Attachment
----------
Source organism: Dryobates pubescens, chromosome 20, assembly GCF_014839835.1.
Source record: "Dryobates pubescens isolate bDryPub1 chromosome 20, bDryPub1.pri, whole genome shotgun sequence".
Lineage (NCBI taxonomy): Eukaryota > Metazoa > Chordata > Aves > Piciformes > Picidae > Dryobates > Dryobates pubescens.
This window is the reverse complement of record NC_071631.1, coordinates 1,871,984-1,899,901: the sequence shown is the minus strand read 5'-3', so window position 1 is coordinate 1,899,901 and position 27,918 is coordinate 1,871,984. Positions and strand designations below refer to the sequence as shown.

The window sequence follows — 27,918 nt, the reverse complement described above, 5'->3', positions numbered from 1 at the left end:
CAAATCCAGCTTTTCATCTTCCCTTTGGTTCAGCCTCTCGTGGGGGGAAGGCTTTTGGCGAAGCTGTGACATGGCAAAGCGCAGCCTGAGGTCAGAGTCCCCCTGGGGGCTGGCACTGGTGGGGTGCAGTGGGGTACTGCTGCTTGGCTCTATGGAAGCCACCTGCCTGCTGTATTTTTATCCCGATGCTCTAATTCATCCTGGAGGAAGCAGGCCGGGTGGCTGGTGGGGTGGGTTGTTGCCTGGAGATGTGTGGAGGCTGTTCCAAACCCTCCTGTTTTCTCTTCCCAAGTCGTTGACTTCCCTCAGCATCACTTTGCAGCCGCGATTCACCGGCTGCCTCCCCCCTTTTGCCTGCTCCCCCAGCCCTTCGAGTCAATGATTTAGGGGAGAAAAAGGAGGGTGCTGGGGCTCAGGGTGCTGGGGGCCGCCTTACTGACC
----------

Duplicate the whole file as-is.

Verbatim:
Source organism: Dryobates pubescens, chromosome 20, assembly GCF_014839835.1.
Source record: "Dryobates pubescens isolate bDryPub1 chromosome 20, bDryPub1.pri, whole genome shotgun sequence".
Lineage (NCBI taxonomy): Eukaryota > Metazoa > Chordata > Aves > Piciformes > Picidae > Dryobates > Dryobates pubescens.
This window is the reverse complement of record NC_071631.1, coordinates 1,871,984-1,899,901: the sequence shown is the minus strand read 5'-3', so window position 1 is coordinate 1,899,901 and position 27,918 is coordinate 1,871,984. Positions and strand designations below refer to the sequence as shown.

The window sequence follows — 27,918 nt, the reverse complement described above, 5'->3', positions numbered from 1 at the left end:
CAAATCCAGCTTTTCATCTTCCCTTTGGTTCAGCCTCTCGTGGGGGGAAGGCTTTTGGCGAAGCTGTGACATGGCAAAGCGCAGCCTGAGGTCAGAGTCCCCCTGGGGGCTGGCACTGGTGGGGTGCAGTGGGGTACTGCTGCTTGGCTCTATGGAAGCCACCTGCCTGCTGTATTTTTATCCCGATGCTCTAATTCATCCTGGAGGAAGCAGGCCGGGTGGCTGGTGGGGTGGGTTGTTGCCTGGAGATGTGTGGAGGCTGTTCCAAACCCTCCTGTTTTCTCTTCCCAAGTCGTTGACTTCCCTCAGCATCACTTTGCAGCCGCGATTCACCGGCTGCCTCCCCCCTTTTGCCTGCTCCCCCAGCCCTTCGAGTCAATGATTTAGGGGAGAAAAAGGAGGGTGCTGGGGCTCAGGGTGCTGGGGGCCGCCTTACTGACC